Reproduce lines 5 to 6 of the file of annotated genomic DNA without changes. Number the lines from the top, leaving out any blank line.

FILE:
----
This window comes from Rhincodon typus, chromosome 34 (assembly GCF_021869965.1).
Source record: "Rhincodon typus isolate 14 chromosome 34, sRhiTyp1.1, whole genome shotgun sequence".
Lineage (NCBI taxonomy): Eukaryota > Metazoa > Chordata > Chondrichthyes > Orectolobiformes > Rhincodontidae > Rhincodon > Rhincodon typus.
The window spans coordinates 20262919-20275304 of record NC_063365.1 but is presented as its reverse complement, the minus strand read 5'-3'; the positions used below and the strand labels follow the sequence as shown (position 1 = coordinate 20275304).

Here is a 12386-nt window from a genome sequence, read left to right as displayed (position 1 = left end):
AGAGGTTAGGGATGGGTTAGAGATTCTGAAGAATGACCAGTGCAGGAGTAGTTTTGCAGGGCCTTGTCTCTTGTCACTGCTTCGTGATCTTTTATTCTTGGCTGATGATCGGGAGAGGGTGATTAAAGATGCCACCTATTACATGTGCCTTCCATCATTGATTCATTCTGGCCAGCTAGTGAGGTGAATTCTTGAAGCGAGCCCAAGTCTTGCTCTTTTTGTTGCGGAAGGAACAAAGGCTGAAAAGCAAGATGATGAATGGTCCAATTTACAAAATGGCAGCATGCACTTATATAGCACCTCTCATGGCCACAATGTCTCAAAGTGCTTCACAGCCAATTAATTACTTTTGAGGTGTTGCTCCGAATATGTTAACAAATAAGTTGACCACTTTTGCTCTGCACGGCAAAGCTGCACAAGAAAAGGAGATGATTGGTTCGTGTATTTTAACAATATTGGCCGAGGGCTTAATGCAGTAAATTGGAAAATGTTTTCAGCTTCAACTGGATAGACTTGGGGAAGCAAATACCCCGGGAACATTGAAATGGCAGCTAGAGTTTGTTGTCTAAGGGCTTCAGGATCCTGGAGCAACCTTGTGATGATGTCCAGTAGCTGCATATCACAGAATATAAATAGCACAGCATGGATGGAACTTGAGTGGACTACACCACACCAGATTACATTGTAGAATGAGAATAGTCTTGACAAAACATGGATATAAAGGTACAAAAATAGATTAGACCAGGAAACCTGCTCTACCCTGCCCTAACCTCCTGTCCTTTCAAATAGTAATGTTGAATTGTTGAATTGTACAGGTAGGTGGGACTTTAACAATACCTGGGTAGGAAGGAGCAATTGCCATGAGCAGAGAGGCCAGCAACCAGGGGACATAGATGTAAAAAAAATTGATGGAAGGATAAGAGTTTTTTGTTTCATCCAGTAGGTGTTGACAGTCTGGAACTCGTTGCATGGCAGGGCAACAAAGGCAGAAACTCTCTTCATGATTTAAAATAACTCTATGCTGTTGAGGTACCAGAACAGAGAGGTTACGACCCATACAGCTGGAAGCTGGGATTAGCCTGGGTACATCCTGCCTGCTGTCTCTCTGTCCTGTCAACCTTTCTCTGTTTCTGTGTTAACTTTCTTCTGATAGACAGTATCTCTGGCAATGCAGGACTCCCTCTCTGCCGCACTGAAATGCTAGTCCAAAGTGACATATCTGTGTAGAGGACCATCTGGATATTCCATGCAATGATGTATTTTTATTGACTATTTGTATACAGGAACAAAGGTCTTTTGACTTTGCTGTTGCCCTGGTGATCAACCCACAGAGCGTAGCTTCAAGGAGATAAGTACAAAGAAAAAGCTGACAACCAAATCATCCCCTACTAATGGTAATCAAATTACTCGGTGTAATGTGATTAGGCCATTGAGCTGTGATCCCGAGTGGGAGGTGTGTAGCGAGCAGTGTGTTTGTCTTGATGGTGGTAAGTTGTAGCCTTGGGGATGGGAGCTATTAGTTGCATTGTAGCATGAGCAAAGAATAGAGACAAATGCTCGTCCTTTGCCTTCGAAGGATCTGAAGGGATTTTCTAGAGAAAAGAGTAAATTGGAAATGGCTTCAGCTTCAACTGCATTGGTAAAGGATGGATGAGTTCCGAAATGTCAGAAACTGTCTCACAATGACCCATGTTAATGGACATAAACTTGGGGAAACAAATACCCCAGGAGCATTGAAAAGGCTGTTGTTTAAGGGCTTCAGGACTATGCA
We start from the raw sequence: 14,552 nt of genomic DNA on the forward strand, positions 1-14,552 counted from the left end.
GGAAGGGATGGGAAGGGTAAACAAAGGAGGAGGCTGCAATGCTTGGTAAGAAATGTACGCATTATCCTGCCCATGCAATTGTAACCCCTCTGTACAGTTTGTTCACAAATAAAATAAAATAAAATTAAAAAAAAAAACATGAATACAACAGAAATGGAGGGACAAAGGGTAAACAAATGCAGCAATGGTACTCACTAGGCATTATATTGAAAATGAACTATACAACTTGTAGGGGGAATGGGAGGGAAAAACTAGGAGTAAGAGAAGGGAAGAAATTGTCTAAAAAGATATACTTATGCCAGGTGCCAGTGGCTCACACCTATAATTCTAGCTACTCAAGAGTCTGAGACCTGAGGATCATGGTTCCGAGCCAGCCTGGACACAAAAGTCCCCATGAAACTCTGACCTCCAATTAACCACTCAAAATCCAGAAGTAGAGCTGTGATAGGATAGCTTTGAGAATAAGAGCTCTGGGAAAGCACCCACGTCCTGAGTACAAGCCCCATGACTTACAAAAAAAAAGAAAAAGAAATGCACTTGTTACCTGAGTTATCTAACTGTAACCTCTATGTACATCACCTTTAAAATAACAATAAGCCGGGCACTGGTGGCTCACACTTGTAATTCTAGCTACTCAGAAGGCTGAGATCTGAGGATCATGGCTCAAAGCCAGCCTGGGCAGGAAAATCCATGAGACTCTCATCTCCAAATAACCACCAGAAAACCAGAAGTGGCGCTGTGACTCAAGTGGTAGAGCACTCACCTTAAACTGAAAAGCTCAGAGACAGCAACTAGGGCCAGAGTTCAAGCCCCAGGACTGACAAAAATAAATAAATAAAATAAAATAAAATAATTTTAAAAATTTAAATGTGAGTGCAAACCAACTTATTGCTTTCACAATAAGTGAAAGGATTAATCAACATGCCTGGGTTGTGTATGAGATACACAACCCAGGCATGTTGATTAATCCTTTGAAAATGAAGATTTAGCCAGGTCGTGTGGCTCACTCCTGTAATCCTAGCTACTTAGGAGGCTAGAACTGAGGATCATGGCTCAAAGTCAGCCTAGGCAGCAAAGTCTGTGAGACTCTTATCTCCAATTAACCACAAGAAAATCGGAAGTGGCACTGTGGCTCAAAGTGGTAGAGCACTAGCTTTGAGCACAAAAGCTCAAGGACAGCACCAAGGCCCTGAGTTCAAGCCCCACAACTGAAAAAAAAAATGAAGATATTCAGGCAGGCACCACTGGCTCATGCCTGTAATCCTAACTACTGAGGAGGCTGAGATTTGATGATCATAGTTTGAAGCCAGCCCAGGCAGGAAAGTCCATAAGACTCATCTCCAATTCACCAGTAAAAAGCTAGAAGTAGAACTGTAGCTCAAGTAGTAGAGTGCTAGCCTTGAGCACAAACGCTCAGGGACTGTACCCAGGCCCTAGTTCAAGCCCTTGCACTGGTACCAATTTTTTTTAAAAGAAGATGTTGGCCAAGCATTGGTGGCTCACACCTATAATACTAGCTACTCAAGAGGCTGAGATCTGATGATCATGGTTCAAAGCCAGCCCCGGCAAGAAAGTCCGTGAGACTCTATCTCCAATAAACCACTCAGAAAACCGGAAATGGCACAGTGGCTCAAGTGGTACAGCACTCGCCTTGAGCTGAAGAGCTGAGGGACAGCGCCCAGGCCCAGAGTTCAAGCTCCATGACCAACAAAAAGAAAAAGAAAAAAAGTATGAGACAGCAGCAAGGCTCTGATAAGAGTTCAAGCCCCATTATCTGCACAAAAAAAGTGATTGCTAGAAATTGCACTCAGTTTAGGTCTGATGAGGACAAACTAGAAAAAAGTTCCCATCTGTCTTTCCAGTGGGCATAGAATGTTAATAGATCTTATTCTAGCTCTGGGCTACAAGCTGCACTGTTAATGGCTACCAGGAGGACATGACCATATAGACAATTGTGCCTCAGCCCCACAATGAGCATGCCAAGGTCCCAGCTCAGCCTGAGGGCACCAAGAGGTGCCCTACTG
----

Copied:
Here is a 12386-nt window from a genome sequence, read left to right as displayed (position 1 = left end):
AGAGGTTAGGGATGGGTTAGAGATTCTGAAGAATGACCAGTGCAGGAGTAGTTTTGCAGGGCCTTGTCTCTTGTCACTGCTTCGTGATCTTTTATTCTTGGCTGATGATCGGGAGAGGGTGATTAAAGATGCCACCTATTACATGTGCCTTCCATCATTGATTCATTCTGGCCAGCTAGTGAGGTGAATTCTTGAAGCGAGCCCAAGTCTTGCTCTTTTTGTTGCGGAAGGAACAAAGGCTGAAAAGCAAGATGATGAATGGTCCAATTTACAAAATGGCAGCATGCACTTATATAGCACCTCTCATGGCCACAATGTCTCAAAGTGCTTCACAGCCAATTAATTACTTTTGAGGTGTTGCTCCGAATATGTTAACAAATAAGTTGACCACTTTTGCTCTGCACGGCAAAGCTGCACAAGAAAAGGAGATGATTGGTTCGTGTATTTTAACAATATTGGCCGAGGGCTTAATGCAGTAAATTGGAAAATGTTTTCAGCTTCAACTGGATAGACTTGGGGAAGCAAATACCCCGGGAACATTGAAATGGCAGCTAGAGTTTGTTGTCTAAGGGCTTCAGGATCCTGGAGCAACCTTGTGATGATGTCCAGTAGCTGCATATCACAGAATATAAATAGCACAGCATGGATGGAACTTGAGTGGACTACACCACACCAGATTACATTGTAGAATGAGAATAGTCTTGACAAAACATGGATATAAAGGTACAAAAATAGATTAGACCAGGAAACCTGCTCTACCCTGCCCTAACCTCCTGTCCTTTCAAATAGTAATGTTGAATTGTTGAATTGTACAGGTAGGTGGGACTTTAACAATACCTGGGTAGGAAGGAGCAATTGCCATGAGCAGAGAGGCCAGCAACCAGGGGACATAGATGTAAAAAAAATTGATGGAAGGATAAGAGTTTTTTGTTTCATCCAGTAGGTGTTGACAGTCTGGAACTCGTTGCATGGCAGGGCAACAAAGGCAGAAACTCTCTTCATGATTTAAAATAACTCTATGCTGTTGAGGTACCAGAACAGAGAGGTTACGACCCATACAGCTGGAAGCTGGGATTAGCCTGGGTACATCCTGCCTGCTGTCTCTCTGTCCTGTCAACCTTTCTCTGTTTCTGTGTTAACTTTCTTCTGATAGACAGTATCTCTGGCAATGCAGGACTCCCTCTCTGCCGCACTGAAATGCTAGTCCAAAGTGACATATCTGTGTAGAGGACCATCTGGATATTCCATGCAATGATGTATTTTTATTGACTATTTGTATACAGGAACAAAGGTCTTTTGACTTTGCTGTTGCCCTGGTGATCAACCCACAGAGCGTAGCTTCAAGGAGATAAGTACAAAGAAAAAGCTGACAACCAAATCATCCCCTACTAATGGTAATCAAATTACTCGGTGTAATGTGATTAGGCCATTGAGCTGTGATCCCGAGTGGGAGGTGTGTAGCGAGCAGTGTGTTTGTCTTGATGGTGGTAAGTTGTAGCCTTGGGGATGGGAGCTATTAGTTGCATTGTAGCATGAGCAAAGAATAGAGACAAATGCTCGTCCTTTGCCTTCGAAGGATCTGAAGGGATTTTCTAGAGAAAAGAGTAAATTGGAAATGGCTTCAGCTTCAACTGCATTGGTAAAGGATGGATGAGTTCCGAAATGTCAGAAACTGTCTCACAATGACCCATGTTAATGGACATAAACTTGGGGAAACAAATACCCCAGGAGCATTGAAAAGGCTGTTGTTTAAGGGCTTCAGGACTATGCA